Pioneering software can grow and treat virtual tumours using A.I.
Press release issued: 22 September 2021
Pioneering new research paves the way for A.I. developed nanomedicines that target cancer cells more efficiently.
The EVONANO platform allows scientists to grow virtual tumours and use artificial intelligence to automatically optimise the design of nanoparticles to treat them.
The ability to grow and treat virtual tumours is an important step towards developing new therapies for cancer. Importantly, scientists can use virtual tumours to optimise design of nanoparticle-based drugs before they are tested in the laboratory or patients.
The paper, ‘Evolutionary computational platform for the automatic discovery of nanocarriers for cancer treatment,’ published in the Nature journal Computational Materials, is the result of the European project EVONANO which involves Dr Sabine Hauert and Dr. Namid Stillman from the University of Bristol, and is led by Dr Igor Balaz at the University of Novi Sad.
“Simulations enable us to test many treatments, very quickly, and for a large variety of tumours. We are still at the early stages of making virtual tumours, given the complex nature of the disease, but the hope is that even these simple digital tumours can help us more efficiently design nanomedicines for cancer,” said Dr Hauert.
Dr Hauert said having the software to grow and treat virtual tumours could prove useful in the development of targeted cancer treatments.
“In the future, creating a digital twin of a patient tumour could enable the design of new nanoparticle treatments specialised for their needs, without the need for extensive trial and error or laboratory work, which is often costly and limited in its ability to quickly iterate on solutions suited for individual patients,” said Dr Hauert.
Nanoparticle-based drugs have the potential for improved targeting of cancer cells. This is because nanoparticles are tiny vehicles that can be engineered to transport drugs to tumours. Their design changes their ability to move in the body, and correctly target cancer cells. A bioengineer might, for example, change the size, charge or material of the nanoparticle, coat the nanoparticles with molecules that make them easy to recognise by cancer cells, or load them with different drugs to kill cancer cells.
Using the new EVONANO platform, the team were able to simulate simple tumours, and more complex tumours with cancer stem cells, which are sometimes difficult to treat and lead to relapse of some cancer patients. The strategy identified nanoparticle designs that were known to work in previous research, as well as potential new strategies for nanoparticle design.
As Dr. Balaz highlights: “The tool we developed in EVONANO represents a rich platform for testing hypotheses on the efficacy of nanoparticles for various tumour scenarios. The physiological effect of tweaking nanoparticle parameters can now be simulated at the level of detail that is nearly impossible to achieve experimentally.”
The challenge is then to design the right nanoparticle. Using a machine learning technique called artificial evolution, the researchers fine tune nanoparticle designs until they can treat all scenarios tested while preserving healthy cells to limit potential side-effects.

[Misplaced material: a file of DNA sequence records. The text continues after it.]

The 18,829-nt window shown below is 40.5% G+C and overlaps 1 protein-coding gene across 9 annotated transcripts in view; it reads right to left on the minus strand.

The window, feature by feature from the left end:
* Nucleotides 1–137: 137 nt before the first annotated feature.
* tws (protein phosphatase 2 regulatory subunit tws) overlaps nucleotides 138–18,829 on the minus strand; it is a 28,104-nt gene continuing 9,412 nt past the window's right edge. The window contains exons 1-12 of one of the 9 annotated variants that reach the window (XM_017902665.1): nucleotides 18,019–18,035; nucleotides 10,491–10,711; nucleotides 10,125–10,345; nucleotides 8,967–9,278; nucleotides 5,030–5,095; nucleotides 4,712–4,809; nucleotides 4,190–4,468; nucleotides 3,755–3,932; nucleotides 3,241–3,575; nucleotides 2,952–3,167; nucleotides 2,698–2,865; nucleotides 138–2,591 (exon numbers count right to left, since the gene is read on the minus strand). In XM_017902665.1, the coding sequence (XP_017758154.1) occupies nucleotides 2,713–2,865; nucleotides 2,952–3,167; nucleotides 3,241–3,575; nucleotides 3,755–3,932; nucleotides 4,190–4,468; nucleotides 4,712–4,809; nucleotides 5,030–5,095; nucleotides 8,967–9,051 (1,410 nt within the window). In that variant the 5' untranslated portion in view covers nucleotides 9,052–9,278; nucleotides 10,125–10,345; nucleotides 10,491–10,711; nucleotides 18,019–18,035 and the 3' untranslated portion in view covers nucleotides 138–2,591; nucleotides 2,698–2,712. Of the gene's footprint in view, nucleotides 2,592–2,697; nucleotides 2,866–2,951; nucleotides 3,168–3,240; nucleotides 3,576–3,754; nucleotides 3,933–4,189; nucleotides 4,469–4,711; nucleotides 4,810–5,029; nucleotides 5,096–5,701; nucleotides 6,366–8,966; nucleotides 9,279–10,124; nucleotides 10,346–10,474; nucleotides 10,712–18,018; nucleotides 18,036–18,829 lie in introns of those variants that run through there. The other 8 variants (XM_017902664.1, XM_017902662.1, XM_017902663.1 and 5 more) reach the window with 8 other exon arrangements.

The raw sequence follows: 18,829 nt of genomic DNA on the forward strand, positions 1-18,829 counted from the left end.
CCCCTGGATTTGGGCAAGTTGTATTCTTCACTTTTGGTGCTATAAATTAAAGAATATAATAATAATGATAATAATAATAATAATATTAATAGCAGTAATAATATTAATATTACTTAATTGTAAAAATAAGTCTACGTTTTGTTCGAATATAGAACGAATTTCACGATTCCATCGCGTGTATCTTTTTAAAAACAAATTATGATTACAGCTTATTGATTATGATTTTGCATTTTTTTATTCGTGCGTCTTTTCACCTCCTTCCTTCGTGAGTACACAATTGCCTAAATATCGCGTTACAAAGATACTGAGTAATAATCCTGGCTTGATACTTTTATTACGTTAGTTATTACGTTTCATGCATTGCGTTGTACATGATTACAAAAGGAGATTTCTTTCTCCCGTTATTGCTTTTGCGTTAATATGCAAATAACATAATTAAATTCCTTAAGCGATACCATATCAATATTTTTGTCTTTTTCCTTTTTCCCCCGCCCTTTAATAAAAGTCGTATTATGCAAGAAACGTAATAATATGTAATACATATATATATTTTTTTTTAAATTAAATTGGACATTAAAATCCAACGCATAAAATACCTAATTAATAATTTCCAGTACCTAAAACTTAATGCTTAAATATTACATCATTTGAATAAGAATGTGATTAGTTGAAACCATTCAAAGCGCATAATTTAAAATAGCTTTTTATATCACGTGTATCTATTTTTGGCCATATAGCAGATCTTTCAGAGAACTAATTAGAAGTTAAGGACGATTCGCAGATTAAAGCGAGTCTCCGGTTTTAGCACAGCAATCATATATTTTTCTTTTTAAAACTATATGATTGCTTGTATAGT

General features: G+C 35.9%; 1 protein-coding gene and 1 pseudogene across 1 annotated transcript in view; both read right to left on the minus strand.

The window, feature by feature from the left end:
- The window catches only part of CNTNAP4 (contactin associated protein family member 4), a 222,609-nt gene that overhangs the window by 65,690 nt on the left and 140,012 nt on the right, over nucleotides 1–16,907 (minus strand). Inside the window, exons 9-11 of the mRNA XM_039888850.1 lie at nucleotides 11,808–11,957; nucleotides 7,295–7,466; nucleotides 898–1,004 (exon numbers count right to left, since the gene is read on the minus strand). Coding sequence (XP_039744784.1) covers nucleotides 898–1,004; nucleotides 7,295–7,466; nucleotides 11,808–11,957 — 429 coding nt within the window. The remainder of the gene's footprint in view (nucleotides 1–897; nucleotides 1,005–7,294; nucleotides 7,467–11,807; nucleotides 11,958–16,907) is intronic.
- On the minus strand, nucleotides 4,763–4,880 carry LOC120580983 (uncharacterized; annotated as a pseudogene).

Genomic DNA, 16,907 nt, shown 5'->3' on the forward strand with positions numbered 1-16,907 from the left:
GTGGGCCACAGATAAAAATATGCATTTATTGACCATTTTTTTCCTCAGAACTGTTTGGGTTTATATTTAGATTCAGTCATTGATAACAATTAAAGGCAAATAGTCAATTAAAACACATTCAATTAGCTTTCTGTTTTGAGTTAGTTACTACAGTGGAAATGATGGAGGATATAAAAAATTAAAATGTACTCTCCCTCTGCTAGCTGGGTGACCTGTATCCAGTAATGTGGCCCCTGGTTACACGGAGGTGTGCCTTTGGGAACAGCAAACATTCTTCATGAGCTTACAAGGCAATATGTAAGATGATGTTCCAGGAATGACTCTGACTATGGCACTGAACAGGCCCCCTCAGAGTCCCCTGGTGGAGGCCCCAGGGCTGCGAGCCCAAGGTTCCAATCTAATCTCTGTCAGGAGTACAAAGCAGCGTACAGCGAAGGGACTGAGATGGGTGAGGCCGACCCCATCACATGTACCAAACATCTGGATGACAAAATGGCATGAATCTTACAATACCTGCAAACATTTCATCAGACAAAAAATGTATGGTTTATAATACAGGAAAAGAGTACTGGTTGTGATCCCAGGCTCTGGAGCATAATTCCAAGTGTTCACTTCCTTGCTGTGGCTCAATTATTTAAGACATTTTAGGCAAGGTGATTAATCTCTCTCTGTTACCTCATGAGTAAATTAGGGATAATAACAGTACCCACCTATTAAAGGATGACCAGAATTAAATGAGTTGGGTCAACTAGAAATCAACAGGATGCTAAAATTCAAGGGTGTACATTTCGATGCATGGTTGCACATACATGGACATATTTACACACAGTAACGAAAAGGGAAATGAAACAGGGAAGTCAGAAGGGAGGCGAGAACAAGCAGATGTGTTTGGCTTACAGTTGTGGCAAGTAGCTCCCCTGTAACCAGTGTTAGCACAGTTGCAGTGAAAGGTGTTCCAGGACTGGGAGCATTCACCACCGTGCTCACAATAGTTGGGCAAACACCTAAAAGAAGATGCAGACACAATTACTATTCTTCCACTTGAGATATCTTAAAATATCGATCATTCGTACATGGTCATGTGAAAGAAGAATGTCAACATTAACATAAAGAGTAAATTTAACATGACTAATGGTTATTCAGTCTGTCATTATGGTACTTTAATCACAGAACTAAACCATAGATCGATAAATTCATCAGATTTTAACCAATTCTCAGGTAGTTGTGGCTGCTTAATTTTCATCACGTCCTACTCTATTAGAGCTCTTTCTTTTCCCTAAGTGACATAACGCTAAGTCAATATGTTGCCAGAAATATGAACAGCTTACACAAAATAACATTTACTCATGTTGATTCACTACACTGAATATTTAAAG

Dr. Stillman, co-lead author on the paper with Dr. Balaz, said: “This was a big team effort involving computational researchers across Europe over the past three years. I think this demonstrates the power of combining computer simulations with machine learning to find new and exciting ways to treat cancer.”
In the future, the team aims to use such a platform to bring digital twins closer to reality by using data from individual patients to grow virtual versions of their tumours, and then optimise treatments that are right for them. In the nearer term, the platform will be used to discover new nanoparticle strategies that can be tested in the laboratory. The software is open source, so there is also hope other researchers will use it to build their own AI-powered cancer nanomedicine.
“To get closer to clinical practice, in our future work we will focus on replicating tumour heterogeneity and drug resistance emergence. We believe these are the most important aspects of why cancer therapy for solid tumours often fails,” said Dr Balaz.
‘Evolutionary computational platform for the automatic discovery of nanocarriers for cancer treatment,’ by Stillman, N; Balaz, I; Hauert, S et al., in npj Computational Materials.
Engineering Mathematics at Bristol
Engineering Mathematics is a research-intensive department, promoting the use of mathematics to study real-world problems of direct engineering, scientific and industrial relevance.
Staff in the department contribute to research across the University including artificial intelligence, machine learning, complexity, robotics, dynamics and control, environmental uncertainty, predictive life sciences, and neurosciences. They are involved in several interdisciplinary Centres for Doctoral Training (CDTs), including the CDT in Neural Dynamics, the CDT in Communications, the Future Autonomous and Robotic Systems: FARSCOPE CDT.